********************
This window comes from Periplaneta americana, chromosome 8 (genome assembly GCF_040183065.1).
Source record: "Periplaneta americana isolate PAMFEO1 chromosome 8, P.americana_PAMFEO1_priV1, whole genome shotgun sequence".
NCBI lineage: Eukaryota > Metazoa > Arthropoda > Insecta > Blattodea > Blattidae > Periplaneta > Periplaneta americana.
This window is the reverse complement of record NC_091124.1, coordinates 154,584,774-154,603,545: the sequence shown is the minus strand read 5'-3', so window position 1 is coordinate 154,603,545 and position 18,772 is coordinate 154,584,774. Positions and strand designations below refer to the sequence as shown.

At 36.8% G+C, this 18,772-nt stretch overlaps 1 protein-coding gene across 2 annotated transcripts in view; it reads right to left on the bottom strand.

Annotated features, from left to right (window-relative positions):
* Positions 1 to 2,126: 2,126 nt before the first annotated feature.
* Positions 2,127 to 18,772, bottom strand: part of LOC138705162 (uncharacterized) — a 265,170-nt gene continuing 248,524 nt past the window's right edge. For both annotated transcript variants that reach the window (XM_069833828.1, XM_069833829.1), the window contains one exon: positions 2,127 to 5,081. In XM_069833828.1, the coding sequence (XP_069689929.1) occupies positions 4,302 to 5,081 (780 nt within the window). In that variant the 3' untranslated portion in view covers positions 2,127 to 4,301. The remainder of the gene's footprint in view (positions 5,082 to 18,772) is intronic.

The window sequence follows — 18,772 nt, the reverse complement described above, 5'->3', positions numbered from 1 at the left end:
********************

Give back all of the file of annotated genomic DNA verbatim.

This window comes from Periplaneta americana, chromosome 8 (genome assembly GCF_040183065.1).
Source record: "Periplaneta americana isolate PAMFEO1 chromosome 8, P.americana_PAMFEO1_priV1, whole genome shotgun sequence".
NCBI lineage: Eukaryota > Metazoa > Arthropoda > Insecta > Blattodea > Blattidae > Periplaneta > Periplaneta americana.
This window is the reverse complement of record NC_091124.1, coordinates 154,584,774-154,603,545: the sequence shown is the minus strand read 5'-3', so window position 1 is coordinate 154,603,545 and position 18,772 is coordinate 154,584,774. Positions and strand designations below refer to the sequence as shown.

At 36.8% G+C, this 18,772-nt stretch overlaps 1 protein-coding gene across 2 annotated transcripts in view; it reads right to left on the bottom strand.

Annotated features, from left to right (window-relative positions):
* Positions 1 to 2,126: 2,126 nt before the first annotated feature.
* Positions 2,127 to 18,772, bottom strand: part of LOC138705162 (uncharacterized) — a 265,170-nt gene continuing 248,524 nt past the window's right edge. For both annotated transcript variants that reach the window (XM_069833828.1, XM_069833829.1), the window contains one exon: positions 2,127 to 5,081. In XM_069833828.1, the coding sequence (XP_069689929.1) occupies positions 4,302 to 5,081 (780 nt within the window). In that variant the 3' untranslated portion in view covers positions 2,127 to 4,301. The remainder of the gene's footprint in view (positions 5,082 to 18,772) is intronic.

The window sequence follows — 18,772 nt, the reverse complement described above, 5'->3', positions numbered from 1 at the left end: